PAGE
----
But it looks like Theresa May has decided to avoid this inconvenience altogether during this snap general election campaign, as it turns out her visit to Leeds last night was so stage-managed that she barely had to face the public.

Accusations have been whizzing around online that at a campaign event at the Shine building in Leeds, the Prime Minister spoke to a room full of guests invited by the party, rather than local people or people who work in the building’s office space.

The Telegraph’s Chris Hope tweeted a picture of the room in which May was addressing her audience yesterday evening a little before 7pm. He pointed out that, being in Leeds, she was in “Labour territory”:

But a few locals who spied this picture online claimed that the audience did not look like who you’d expect to see congregated at Shine – a grade II-listed Victorian school that has been renovated into a community project housing office space and meeting rooms.

“Ask why she didn’t meet any of the people at the business who work in that beautiful building. Everyone there was an invite-only Tory,” tweeted Rik Kendell, a Leeds-based developer and designer who says he works in the Shine building. “She didn’t arrive until we’d all left for the day. Everyone in the building past 6pm was invite-only . . . They seemed to seek out the most clinical corner for their PR photos. Such a beautiful building to work in.”

Other tweeters also found the snapshot jarring:

Shine’s founders have pointed out that they didn’t host or invite Theresa May – rather the party hired out the space for a private event: “All visitors pay for meeting space in Shine and we do not seek out, bid for, or otherwise host any political parties,” wrote managing director Dawn O'Keefe. The guestlist was not down to Shine, but to the Tory party.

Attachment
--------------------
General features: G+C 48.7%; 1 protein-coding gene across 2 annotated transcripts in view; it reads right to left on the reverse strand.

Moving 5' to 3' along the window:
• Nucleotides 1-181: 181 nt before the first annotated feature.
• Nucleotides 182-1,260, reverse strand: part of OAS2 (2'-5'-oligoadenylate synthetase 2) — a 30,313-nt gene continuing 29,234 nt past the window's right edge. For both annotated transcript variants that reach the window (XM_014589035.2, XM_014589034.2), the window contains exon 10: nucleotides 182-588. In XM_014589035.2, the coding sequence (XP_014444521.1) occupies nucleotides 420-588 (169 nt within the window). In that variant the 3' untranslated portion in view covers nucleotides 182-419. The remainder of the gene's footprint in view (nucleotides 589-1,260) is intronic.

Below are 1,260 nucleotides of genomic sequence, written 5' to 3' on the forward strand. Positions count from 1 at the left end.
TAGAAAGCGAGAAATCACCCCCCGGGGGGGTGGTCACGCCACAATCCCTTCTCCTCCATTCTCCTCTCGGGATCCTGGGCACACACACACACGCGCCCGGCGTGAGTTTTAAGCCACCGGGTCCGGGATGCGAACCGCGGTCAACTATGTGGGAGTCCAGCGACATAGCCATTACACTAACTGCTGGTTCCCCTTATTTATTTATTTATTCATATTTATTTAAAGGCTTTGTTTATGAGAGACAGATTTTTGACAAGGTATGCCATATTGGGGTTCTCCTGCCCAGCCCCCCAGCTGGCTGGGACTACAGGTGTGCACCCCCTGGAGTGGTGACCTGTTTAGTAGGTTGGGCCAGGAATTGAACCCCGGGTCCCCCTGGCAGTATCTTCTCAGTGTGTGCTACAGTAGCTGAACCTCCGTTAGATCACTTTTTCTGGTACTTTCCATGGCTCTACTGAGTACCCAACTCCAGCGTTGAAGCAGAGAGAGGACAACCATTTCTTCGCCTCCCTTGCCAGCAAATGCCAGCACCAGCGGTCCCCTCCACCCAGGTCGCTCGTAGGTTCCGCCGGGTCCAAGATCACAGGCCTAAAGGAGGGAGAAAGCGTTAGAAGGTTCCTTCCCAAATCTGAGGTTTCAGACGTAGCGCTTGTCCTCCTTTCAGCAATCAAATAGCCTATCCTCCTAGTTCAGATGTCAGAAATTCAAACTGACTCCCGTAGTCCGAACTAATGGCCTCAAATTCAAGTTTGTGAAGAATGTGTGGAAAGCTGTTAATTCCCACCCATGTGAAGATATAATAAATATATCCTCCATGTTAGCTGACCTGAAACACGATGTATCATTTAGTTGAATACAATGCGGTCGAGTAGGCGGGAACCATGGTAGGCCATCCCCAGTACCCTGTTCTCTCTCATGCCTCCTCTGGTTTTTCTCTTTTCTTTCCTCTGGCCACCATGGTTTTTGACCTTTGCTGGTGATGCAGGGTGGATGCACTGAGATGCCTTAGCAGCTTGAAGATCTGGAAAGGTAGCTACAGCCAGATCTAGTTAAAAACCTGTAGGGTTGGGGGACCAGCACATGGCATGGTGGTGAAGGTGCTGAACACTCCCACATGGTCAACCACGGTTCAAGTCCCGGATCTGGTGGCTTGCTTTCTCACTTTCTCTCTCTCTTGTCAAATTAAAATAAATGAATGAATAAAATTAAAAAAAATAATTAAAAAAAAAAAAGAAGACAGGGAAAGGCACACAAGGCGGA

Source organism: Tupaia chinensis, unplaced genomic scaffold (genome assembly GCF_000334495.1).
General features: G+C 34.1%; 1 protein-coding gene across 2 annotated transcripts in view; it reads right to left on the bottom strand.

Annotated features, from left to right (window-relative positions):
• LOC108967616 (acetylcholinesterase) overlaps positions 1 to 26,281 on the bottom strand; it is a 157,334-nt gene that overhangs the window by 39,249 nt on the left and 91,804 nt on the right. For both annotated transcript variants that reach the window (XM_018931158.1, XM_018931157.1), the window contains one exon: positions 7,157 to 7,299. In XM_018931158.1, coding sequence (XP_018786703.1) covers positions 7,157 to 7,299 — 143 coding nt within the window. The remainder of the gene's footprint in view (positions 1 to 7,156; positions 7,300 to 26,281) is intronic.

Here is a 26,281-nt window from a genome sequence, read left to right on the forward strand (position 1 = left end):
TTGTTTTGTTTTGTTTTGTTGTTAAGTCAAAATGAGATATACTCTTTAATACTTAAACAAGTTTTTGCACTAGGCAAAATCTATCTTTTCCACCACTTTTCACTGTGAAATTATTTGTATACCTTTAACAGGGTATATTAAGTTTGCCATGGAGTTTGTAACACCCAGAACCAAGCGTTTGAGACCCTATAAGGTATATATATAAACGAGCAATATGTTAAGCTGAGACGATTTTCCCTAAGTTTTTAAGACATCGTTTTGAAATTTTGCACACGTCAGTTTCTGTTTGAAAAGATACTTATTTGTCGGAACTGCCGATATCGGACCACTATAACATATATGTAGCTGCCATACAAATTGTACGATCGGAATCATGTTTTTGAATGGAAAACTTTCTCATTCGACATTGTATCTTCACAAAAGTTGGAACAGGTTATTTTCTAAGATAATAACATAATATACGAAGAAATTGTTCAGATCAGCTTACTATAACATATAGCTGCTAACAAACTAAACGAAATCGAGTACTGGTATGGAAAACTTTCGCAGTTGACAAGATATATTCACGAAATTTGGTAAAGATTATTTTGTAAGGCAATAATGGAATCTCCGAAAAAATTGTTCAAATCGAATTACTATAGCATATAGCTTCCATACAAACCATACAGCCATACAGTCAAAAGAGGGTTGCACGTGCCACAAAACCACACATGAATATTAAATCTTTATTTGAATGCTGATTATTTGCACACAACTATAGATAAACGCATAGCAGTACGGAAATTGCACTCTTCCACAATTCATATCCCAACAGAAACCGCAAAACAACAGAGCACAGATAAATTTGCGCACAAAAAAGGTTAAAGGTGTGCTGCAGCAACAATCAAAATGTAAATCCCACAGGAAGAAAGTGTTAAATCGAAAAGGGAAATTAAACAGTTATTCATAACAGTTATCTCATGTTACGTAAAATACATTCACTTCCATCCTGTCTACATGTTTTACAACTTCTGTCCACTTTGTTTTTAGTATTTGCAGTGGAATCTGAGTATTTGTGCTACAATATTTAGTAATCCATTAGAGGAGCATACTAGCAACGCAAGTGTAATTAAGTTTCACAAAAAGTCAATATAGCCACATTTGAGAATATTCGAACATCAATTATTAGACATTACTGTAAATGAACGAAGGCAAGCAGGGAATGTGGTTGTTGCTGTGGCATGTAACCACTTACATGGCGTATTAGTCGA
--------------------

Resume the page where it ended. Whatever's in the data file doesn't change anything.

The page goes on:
The audience consisted of journalists and around 150 Tory activists, according to the Guardian. This was instead of employees from the 16 offices housed in the building. I have asked the Conservative Party for clarification of who was in the audience and whether it was invite-only and am awaiting its response.

Jeremy Corbyn accused May of “hiding from the public”, and local Labour MP Richard Burgon commented that, “like a medieval monarch, she simply briefly relocated her travelling court of admirers to town and then moved on without so much as a nod to the people she considers to be her lowly subjects”.

But it doesn’t look like the Tories’ painstaking stage-management is a fool-proof plan. Having uniform audiences of the party faithful on the campaign trail seems to be confusing the Prime Minister somewhat. During a visit to a (rather sparsely populated) factory in Clay Cross, Derbyshire, yesterday, she appeared to forget where exactly on the campaign trail she was:

The management of Corbyn’s campaign has also resulted in gaffes – but for opposite reasons. A slightly more chaotic approach has led to him facing the wrong way, with his back to the cameras.

Corbyn’s blunder is born out of his instinct to address the crowd rather than the cameras – May’s problem is the other way round. Both, however, seem far more comfortable talking to the party faithful, even if they are venturing out of safe seat territory.

Anoosh Chakelian is senior writer at the New Statesman.